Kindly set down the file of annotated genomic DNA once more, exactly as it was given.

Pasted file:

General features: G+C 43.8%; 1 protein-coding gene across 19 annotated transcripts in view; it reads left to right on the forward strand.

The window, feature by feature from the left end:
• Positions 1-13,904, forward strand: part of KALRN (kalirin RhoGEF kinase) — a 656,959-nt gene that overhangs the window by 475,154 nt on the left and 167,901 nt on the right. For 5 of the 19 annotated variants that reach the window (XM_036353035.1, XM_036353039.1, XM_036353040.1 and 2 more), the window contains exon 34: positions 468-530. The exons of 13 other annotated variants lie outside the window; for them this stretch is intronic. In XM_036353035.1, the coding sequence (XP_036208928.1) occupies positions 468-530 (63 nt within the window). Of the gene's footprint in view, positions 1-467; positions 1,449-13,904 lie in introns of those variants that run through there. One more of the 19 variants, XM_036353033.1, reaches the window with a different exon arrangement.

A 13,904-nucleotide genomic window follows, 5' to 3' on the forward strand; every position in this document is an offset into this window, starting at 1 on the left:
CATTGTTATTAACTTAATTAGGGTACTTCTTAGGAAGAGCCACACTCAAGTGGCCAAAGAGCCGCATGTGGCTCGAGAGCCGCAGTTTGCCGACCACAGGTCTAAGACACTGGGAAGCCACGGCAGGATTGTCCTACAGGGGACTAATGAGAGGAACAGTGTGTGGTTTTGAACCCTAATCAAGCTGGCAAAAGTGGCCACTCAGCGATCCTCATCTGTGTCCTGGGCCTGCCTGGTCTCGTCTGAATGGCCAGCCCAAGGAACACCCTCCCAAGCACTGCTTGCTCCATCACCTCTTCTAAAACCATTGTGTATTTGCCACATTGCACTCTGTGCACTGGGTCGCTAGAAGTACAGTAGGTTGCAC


General features: G+C 43.8%; 1 protein-coding gene across 19 annotated transcripts in view; it reads left to right on the forward strand.

The window, feature by feature from the left end:
• Positions 1-13,904, forward strand: part of KALRN (kalirin RhoGEF kinase) — a 656,959-nt gene that overhangs the window by 475,154 nt on the left and 167,901 nt on the right. For 5 of the 19 annotated variants that reach the window (XM_036353035.1, XM_036353039.1, XM_036353040.1 and 2 more), the window contains exon 34: positions 468-530. The exons of 13 other annotated variants lie outside the window; for them this stretch is intronic. In XM_036353035.1, the coding sequence (XP_036208928.1) occupies positions 468-530 (63 nt within the window). Of the gene's footprint in view, positions 1-467; positions 1,449-13,904 lie in introns of those variants that run through there. One more of the 19 variants, XM_036353033.1, reaches the window with a different exon arrangement.

A 13,904-nucleotide genomic window follows, 5' to 3' on the forward strand; every position in this document is an offset into this window, starting at 1 on the left:
CATTGTTATTAACTTAATTAGGGTACTTCTTAGGAAGAGCCACACTCAAGTGGCCAAAGAGCCGCATGTGGCTCGAGAGCCGCAGTTTGCCGACCACAGGTCTAAGACACTGGGAAGCCACGGCAGGATTGTCCTACAGGGGACTAATGAGAGGAACAGTGTGTGGTTTTGAACCCTAATCAAGCTGGCAAAAGTGGCCACTCAGCGATCCTCATCTGTGTCCTGGGCCTGCCTGGTCTCGTCTGAATGGCCAGCCCAAGGAACACCCTCCCAAGCACTGCTTGCTCCATCACCTCTTCTAAAACCATTGTGTATTTGCCACATTGCACTCTGTGCACTGGGTCGCTAGAAGTACAGTAGGTTGCAC